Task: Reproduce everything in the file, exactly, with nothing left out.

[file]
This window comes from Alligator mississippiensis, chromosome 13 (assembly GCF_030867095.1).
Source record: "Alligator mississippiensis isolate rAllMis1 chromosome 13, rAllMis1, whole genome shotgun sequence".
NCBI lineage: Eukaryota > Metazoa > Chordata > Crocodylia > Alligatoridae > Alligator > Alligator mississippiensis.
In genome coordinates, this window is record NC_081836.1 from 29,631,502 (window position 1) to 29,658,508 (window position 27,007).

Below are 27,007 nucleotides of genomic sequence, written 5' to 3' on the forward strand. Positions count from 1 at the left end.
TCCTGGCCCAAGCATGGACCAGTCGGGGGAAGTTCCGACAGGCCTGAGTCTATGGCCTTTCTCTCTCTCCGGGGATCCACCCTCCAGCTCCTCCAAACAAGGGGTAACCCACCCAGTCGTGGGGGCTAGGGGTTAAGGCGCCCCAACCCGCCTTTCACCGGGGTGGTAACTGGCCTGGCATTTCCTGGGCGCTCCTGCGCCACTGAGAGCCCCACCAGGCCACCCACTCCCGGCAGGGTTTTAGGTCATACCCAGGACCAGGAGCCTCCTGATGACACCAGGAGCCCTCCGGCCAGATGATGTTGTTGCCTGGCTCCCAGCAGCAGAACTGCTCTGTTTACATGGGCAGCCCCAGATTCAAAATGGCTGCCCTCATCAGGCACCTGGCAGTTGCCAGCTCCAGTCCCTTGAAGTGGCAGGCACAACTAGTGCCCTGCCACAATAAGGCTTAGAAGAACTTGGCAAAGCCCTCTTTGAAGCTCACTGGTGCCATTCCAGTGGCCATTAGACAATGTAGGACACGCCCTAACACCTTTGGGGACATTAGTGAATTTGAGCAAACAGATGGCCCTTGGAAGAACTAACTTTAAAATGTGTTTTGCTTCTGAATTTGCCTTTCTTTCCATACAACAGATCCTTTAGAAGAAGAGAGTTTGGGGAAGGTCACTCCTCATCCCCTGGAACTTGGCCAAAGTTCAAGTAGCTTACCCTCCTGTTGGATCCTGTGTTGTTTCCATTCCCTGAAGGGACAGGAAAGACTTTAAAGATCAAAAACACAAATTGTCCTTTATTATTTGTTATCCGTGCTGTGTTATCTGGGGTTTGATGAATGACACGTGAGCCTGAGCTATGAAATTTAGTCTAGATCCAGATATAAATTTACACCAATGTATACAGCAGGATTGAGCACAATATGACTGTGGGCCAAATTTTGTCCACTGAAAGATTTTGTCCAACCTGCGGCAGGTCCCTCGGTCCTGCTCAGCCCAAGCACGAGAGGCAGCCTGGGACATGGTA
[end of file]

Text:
This window comes from Alligator mississippiensis, chromosome 13 (assembly GCF_030867095.1).
Source record: "Alligator mississippiensis isolate rAllMis1 chromosome 13, rAllMis1, whole genome shotgun sequence".
NCBI lineage: Eukaryota > Metazoa > Chordata > Crocodylia > Alligatoridae > Alligator > Alligator mississippiensis.
In genome coordinates, this window is record NC_081836.1 from 29,631,502 (window position 1) to 29,658,508 (window position 27,007).

Below are 27,007 nucleotides of genomic sequence, written 5' to 3' on the forward strand. Positions count from 1 at the left end.
TCCTGGCCCAAGCATGGACCAGTCGGGGGAAGTTCCGACAGGCCTGAGTCTATGGCCTTTCTCTCTCTCCGGGGATCCACCCTCCAGCTCCTCCAAACAAGGGGTAACCCACCCAGTCGTGGGGGCTAGGGGTTAAGGCGCCCCAACCCGCCTTTCACCGGGGTGGTAACTGGCCTGGCATTTCCTGGGCGCTCCTGCGCCACTGAGAGCCCCACCAGGCCACCCACTCCCGGCAGGGTTTTAGGTCATACCCAGGACCAGGAGCCTCCTGATGACACCAGGAGCCCTCCGGCCAGATGATGTTGTTGCCTGGCTCCCAGCAGCAGAACTGCTCTGTTTACATGGGCAGCCCCAGATTCAAAATGGCTGCCCTCATCAGGCACCTGGCAGTTGCCAGCTCCAGTCCCTTGAAGTGGCAGGCACAACTAGTGCCCTGCCACAATAAGGCTTAGAAGAACTTGGCAAAGCCCTCTTTGAAGCTCACTGGTGCCATTCCAGTGGCCATTAGACAATGTAGGACACGCCCTAACACCTTTGGGGACATTAGTGAATTTGAGCAAACAGATGGCCCTTGGAAGAACTAACTTTAAAATGTGTTTTGCTTCTGAATTTGCCTTTCTTTCCATACAACAGATCCTTTAGAAGAAGAGAGTTTGGGGAAGGTCACTCCTCATCCCCTGGAACTTGGCCAAAGTTCAAGTAGCTTACCCTCCTGTTGGATCCTGTGTTGTTTCCATTCCCTGAAGGGACAGGAAAGACTTTAAAGATCAAAAACACAAATTGTCCTTTATTATTTGTTATCCGTGCTGTGTTATCTGGGGTTTGATGAATGACACGTGAGCCTGAGCTATGAAATTTAGTCTAGATCCAGATATAAATTTACACCAATGTATACAGCAGGATTGAGCACAATATGACTGTGGGCCAAATTTTGTCCACTGAAAGATTTTGTCCAACCTGCGGCAGGTCCCTCGGTCCTGCTCAGCCCAAGCACGAGAGGCAGCCTGGGACATGGTA